Residents of Rustavi, Georgia's third city, have today submitted an official complaint to the International Finance Corporation (IFC) concerning the potentially disastrous construction of the Baku-Tbilisi-Ceyhan (BTC) oil pipeline only 250 metres from a settlement of high-rise buildings.The residents are taking this step following a prolonged period of uncertainty for them and their homes, a lack of information and response from officials in Georgia and violent intimidation from the regional police force.
In November 2003, the IFC, the World Bank's private lending arm, agreed to provide a USD 250 million loan to the controversial BP-led BTC project. The residents' complaint alleges that World Bank Group policies and procedures have not been complied with on four counts. 
In January this year, people in Rustavi learned for the first time exactly how close the pipeline would come to their homes when heavy construction equipment and pipeline workers arrived without warning. There was no mention of such proximity (180-250 metres) in the available project documentation and maps. The BTC Company (BTC Co) indicates in its project literature that there should be a 500 metre 'security zone' around the pipeline. It turns out that the pipeline will run along the nearby Mtkvari river bank, a high level erosion zone, with potentially destructive impacts on the most affected homes and the 700 families living there.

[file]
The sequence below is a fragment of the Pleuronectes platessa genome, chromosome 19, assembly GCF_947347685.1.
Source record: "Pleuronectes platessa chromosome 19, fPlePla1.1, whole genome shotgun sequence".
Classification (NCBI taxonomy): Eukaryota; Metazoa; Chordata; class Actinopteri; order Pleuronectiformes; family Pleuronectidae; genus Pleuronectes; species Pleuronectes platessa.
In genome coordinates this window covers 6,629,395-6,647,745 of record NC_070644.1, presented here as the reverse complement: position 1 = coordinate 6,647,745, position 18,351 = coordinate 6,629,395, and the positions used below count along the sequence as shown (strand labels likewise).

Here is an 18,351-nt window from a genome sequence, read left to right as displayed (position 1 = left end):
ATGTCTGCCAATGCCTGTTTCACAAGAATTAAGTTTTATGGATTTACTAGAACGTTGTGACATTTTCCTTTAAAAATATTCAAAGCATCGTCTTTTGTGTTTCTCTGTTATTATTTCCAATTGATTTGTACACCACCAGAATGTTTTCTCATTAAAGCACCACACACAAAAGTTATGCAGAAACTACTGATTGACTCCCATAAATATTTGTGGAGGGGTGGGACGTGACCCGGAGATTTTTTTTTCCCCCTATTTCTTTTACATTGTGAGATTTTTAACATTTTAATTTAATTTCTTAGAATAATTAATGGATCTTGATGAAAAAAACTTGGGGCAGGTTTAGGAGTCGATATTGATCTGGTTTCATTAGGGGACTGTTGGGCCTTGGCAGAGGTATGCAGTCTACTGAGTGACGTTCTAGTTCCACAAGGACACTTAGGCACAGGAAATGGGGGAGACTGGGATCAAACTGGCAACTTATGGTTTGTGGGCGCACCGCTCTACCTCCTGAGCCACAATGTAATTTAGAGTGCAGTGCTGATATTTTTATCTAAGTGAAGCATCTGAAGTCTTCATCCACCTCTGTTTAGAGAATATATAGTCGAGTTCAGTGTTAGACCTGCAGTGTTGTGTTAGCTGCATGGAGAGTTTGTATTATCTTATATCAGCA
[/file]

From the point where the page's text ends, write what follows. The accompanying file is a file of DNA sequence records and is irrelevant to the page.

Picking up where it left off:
Since learning of their plight, the Rustavi residents have sent letters to and attempted to engage in dialogue with all the relevant parties – the mayor of Rustavi, local representatives from BTC Co. and the IFC – and have also taken their case to the Georgian parliament. Their appeals have been either ignored or dismissed on the grounds that the pipeline will comply with the highest western standards.
Merabi Vacheishvili, one of the residents named in the complaint, said, "We are told to shut up, stop wasting the company's time and trust the high standards of the project promoters. Yet local people have been kept completely in the dark about this pipeline. How can we start trusting now?"
Frustrated by officialdom, last month 400 residents took part in a demonstration that interrupted the pipeline construction for one hour. The demonstration, consisting mainly of women and children, was violently broken up by the police. A police representative declared that the orders had come directly from the government.
Eleonora Digmelashvili, another resident, commented, "We have applied to the IFC Ombudsman as a last resort. There needs to be an independent expert analysis of BTC impacts on our homes as well as strong guarantees for our and our children's security. If there are no such guarantees then the pipeline route must be changed or we should be resettled."